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Watch Guide

 

Watch GuideA watch is not only functional, but can be the perfect addition to any outfit that can either complete your accessorised look, or stand alone as a stylish statement. When purchasing a new watch, there are a number design factors to consider. Understanding the range of different materials, functions and watch movement types available will help you make the right choice. Shop our range of ladies' and men's watches here or read on for more information!



Materials

A watch can feature a number of different materials as part of its design - the case, band, strap, crystal and movement may all be made from various materials. The materials used are a key design element of a watch and can completely change its look and feel, durability and performance of the watch. However, it's worth remembering that watch fashion does change, and some of us change our watches regularly or have several watches on hand to go with different outfits. Where the watch is not intended to be a family heirloom, value and appearance may be the key considerations!

The crystal - this refers to the clear cover over the watch face, protecting the interior from dirt, scratches and other damage - typically made from glass or plastic. The most affordable material used for this cover is acrylic. As a light and inexpensive hard plastic, it is often used in sports watches since it doesn't shatter or crack. However, it can scratch easily compared to some other materials. Mineral glass is made by treating regular glass and is more scratch-resistant than acrylic, but can crack or shatter under extreme conditions. In most luxury watches, the cover of choice is sapphire crystal, a synthetic material with the properties of natural colourless sapphire. It is favoured by high-end watch manufacturers because of it's scratch resistance - only a diamond or another sapphire can scratch its surface! However, sapphire crystal does shatter more easily than acrylic and therefore shouldn't be treated as though indestructible for the purposes of sports and other high impact activities.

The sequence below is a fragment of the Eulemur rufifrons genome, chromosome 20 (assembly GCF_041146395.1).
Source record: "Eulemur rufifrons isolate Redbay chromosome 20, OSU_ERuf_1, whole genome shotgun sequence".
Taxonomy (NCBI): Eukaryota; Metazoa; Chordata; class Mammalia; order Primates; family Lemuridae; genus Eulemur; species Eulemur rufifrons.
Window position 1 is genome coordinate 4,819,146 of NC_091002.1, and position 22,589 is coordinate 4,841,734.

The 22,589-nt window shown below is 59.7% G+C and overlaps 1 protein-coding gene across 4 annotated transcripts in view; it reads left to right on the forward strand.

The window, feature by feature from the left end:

The case - The key function of the case is to protect the inner workings of a watch, so they are often made from hard-wearing metals such as stainless steel or titanium. Gold and platinum are also popular choices and set the standard for luxury mens and womens watches. Ceramic (particularly white ceramic) has also become a favourite for women's watches thanks to its unique look. Plastic watches can often achieve a similar look at an affordable price.

The watch band - The band attaches the watch to the wrist and can be either a bracelet or a strap. The band material is another consideration when choosing the watch for you.

Bracelet bands are usually made of interlocking links which can be added or removed to resize it to the wrist. These are often, but not always, made in the same material as the case. Another bracelet type is the metal mesh style or 'Milanese' which use metal wires, usually stainless steel, to knit a robust and flexible band. These stylish bracelets are usually made using top quality 304 stainless steel, making them extremely strong. Milanese bracelet watches have been very fashionable for the past few years.